Itinerary from Manila to Bicol (Legaspi and Donsol)

Summer vacation. Perfect time to go on a road trip, whether down to the beach or up to Baguio. Sure, taking the plane is more comfortable, but taking the car could be fun. Those who prefer the beach may go to Boracay, Palawan, Bohol, Subic, Batangas, Pagudpud or other great Philippine beaches. How about going to the beach, seeing Mayon Volcano, and swimming with butanding (whale sharks) in one trip? That, my dear bakasyonista, would lead you to a 550-kilometer journey from Manila to Bicol  (550 kilometers, more or less).

[See also Swimming with the Butanding (Whale Shark) in Donsol, Sorsogon]

Boat in Donsol ready for the Butanding Adventure

We have an itinerary of our trip to Ilocos, discussing directions, routes and places of interest. We also started a planned itinerary of a Bicol trip (go here). We initially thought of dividing the journey into 100-kilometer legs or stretch to make it bearable. The plan, however, is far from what we’ve experienced. The nice roads and easy drive totally blurred the legs of the journey that we’ve planned. For instance, we planned to have crispy pata lunch in Candelaria, Quezon — we were there by 5:20 a.m.

They say a  plan is good only until you start implementing it. Here’s what we found out.

Day 1 of Bicol Trip (Manila to Legaspi, Albay)

The Bicol trip is around 550+ kilometers. We were told that it’s 10-12 hours of travel time, so we set out early, 3:00 a.m., and packed sandwiches for breakfast to save time (besides, we didn’t hear any good suggestion for breakfast in the Bicol route).

We’ve traveled around 104 kms. by the time we reached San Pablo City (1st leg in the plan) at 5 a.m. We reached Pagbilao by 5:50 a.m., stopping at the Pagbilao Church for the first breather. By that time, we’ve already traveled 162 kilometers and have passed Tiaong, Lucena City, Candelaria and Sariaya. We got a glimpse of the golden sun as we left Pagbilao.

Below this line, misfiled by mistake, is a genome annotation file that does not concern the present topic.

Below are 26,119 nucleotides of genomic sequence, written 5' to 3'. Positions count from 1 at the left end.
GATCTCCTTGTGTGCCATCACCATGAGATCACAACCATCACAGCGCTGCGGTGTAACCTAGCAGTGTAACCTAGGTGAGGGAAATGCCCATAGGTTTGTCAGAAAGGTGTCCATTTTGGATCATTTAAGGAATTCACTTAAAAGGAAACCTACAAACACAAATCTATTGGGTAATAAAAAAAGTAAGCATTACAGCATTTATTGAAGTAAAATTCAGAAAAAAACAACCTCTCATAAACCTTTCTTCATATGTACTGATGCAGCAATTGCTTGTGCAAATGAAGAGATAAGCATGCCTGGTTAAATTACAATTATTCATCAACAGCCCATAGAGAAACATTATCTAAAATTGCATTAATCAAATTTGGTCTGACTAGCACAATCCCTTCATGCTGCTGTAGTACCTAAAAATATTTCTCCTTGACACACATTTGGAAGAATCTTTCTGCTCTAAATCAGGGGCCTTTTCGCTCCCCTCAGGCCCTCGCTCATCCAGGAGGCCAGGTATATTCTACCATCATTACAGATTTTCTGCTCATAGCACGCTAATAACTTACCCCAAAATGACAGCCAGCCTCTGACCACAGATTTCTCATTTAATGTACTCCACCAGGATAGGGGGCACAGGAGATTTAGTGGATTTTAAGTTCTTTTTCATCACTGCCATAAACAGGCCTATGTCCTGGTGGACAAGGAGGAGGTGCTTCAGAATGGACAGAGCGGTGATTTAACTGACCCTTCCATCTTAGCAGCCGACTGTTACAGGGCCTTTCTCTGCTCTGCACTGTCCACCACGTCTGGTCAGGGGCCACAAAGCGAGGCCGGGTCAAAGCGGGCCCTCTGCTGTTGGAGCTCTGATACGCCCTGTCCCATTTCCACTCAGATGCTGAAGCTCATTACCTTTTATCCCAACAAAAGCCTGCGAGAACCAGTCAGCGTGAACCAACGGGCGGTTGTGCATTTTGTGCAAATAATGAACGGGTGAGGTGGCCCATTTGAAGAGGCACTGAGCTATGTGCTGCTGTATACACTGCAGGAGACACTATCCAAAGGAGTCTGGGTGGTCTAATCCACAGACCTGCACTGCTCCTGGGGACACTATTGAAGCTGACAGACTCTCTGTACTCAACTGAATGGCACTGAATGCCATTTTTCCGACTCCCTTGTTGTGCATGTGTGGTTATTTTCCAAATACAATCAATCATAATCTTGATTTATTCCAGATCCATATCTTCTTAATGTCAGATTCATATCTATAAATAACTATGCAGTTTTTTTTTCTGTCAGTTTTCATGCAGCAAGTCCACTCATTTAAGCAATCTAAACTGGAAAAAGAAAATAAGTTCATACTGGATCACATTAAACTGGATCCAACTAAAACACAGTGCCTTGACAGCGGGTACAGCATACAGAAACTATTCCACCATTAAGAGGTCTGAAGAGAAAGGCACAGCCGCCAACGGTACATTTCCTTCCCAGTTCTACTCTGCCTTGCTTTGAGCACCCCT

• Tip: The Bitukang Manok or Old Zigzag road is not as scary as others say. Absolutely not a problem if you’re an experienced driver, but a problem if your car is not primed for steep climbs. However, I wouldn’t pass here at night. And I’d be extremely careful when its raining. Roads are slippery because of the asphalt overlay (same is true in most of the roads).

We reached Atimonan (leg 2 of the plan) at 6:40 a.m. (that’s a total 192 kilometers), then through Gumaca (7:00 a.m.) and Calauag (7:30 a.m.). The drive was hassle-free we totally forgot to note the 3rd (Tagkawayan) and 4th legs (Sipocot) of our plan. The next thing we knew we were already at the Sipocot junction (end of Andaya Sr. Highway) by 9:10 a.m.

We were supposed to visit the Basilica Minore in Naga City, but we were advised to take the diversion route because of traffic. We didn’t go inside Naga City, but straight to the neighboring town of Pili, where we stopped to check the CamSur Watersports Complex, wakeboarding capital of the Philippines.

Brief stop at the beautiful Nabua Church and by lunch time, we were already at the Cagsawa Ruins, taking a few photos of the beautiful Mayon Volcano, before heading to Daraga for lunch at Bigg’s Diner. The old Daraga Church is only a few blocks up the restaurant. We still had lots of time to spare when we arrived in Legaspi City after lunch.

  • Tip: The locals recommend that you visit the Cagsawa Ruins early in the morning, preferably between 6 – 8, as clouds would usually cover the upper portion of the cone. So we dropped by again on the way back to Manila.

The good thing about arriving early is the time to catch some sleep. The bad thing about the early arrival in Legaspi, on the other hand, is the disappointing Lignon Hill Nature Park. We sincerely believe that they should revise the policy (if there’s really such a policy) of making visitors walk up the steep hill. Yes, it’s a nature park, we understand, but if that’s the case, ahem, bring the zipline lower level for the benefit of us weight-challenged guests. Science says light and heavy objects fall to the earth at the rate, removing friction, but we went back down the hill first, making it only 3/4 of the way. And those joggers, dang those joggers, rubbing salt to the injury by lightly going up, then down, then back up again.

We spent the rest of the afternoon looking for a great place to taste authentic Bicolano cuisine. Nothing at the Embarcadero, a mall beside Legazpi’s harbor. It has your usual fastfood chains, but no one there could point us to a good laing and Bicol express tandem (there’s a Bigg’s Diner, but we already had that for lunch). We found ourselves at Waway’s Restaurant for dinner. We were bewildered if this is how laing and Bicol express should taste like.

Day 2: Trip to Donsol, Sorsogon